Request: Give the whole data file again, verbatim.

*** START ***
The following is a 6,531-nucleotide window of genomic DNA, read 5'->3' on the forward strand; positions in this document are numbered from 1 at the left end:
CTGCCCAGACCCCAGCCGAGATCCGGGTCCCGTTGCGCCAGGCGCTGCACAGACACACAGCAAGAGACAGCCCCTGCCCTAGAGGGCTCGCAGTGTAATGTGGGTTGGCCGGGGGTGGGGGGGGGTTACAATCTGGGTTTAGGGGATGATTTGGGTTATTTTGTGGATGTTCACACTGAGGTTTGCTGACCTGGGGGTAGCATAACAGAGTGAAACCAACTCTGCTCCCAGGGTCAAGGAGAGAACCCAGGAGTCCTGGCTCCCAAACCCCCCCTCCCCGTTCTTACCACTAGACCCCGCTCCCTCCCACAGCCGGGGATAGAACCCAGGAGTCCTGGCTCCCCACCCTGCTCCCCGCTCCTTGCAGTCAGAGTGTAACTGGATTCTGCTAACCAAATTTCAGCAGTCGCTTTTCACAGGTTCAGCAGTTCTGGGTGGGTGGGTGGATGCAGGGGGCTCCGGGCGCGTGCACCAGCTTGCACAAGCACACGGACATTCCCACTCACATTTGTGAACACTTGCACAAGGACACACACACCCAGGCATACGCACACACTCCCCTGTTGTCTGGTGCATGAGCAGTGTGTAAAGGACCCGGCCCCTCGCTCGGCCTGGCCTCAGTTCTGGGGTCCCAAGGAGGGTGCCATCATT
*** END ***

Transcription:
The following is a 6,531-nucleotide window of genomic DNA, read 5'->3' on the forward strand; positions in this document are numbered from 1 at the left end:
CTGCCCAGACCCCAGCCGAGATCCGGGTCCCGTTGCGCCAGGCGCTGCACAGACACACAGCAAGAGACAGCCCCTGCCCTAGAGGGCTCGCAGTGTAATGTGGGTTGGCCGGGGGTGGGGGGGGGTTACAATCTGGGTTTAGGGGATGATTTGGGTTATTTTGTGGATGTTCACACTGAGGTTTGCTGACCTGGGGGTAGCATAACAGAGTGAAACCAACTCTGCTCCCAGGGTCAAGGAGAGAACCCAGGAGTCCTGGCTCCCAAACCCCCCCTCCCCGTTCTTACCACTAGACCCCGCTCCCTCCCACAGCCGGGGATAGAACCCAGGAGTCCTGGCTCCCCACCCTGCTCCCCGCTCCTTGCAGTCAGAGTGTAACTGGATTCTGCTAACCAAATTTCAGCAGTCGCTTTTCACAGGTTCAGCAGTTCTGGGTGGGTGGGTGGATGCAGGGGGCTCCGGGCGCGTGCACCAGCTTGCACAAGCACACGGACATTCCCACTCACATTTGTGAACACTTGCACAAGGACACACACACCCAGGCATACGCACACACTCCCCTGTTGTCTGGTGCATGAGCAGTGTGTAAAGGACCCGGCCCCTCGCTCGGCCTGGCCTCAGTTCTGGGGTCCCAAGGAGGGTGCCATCATT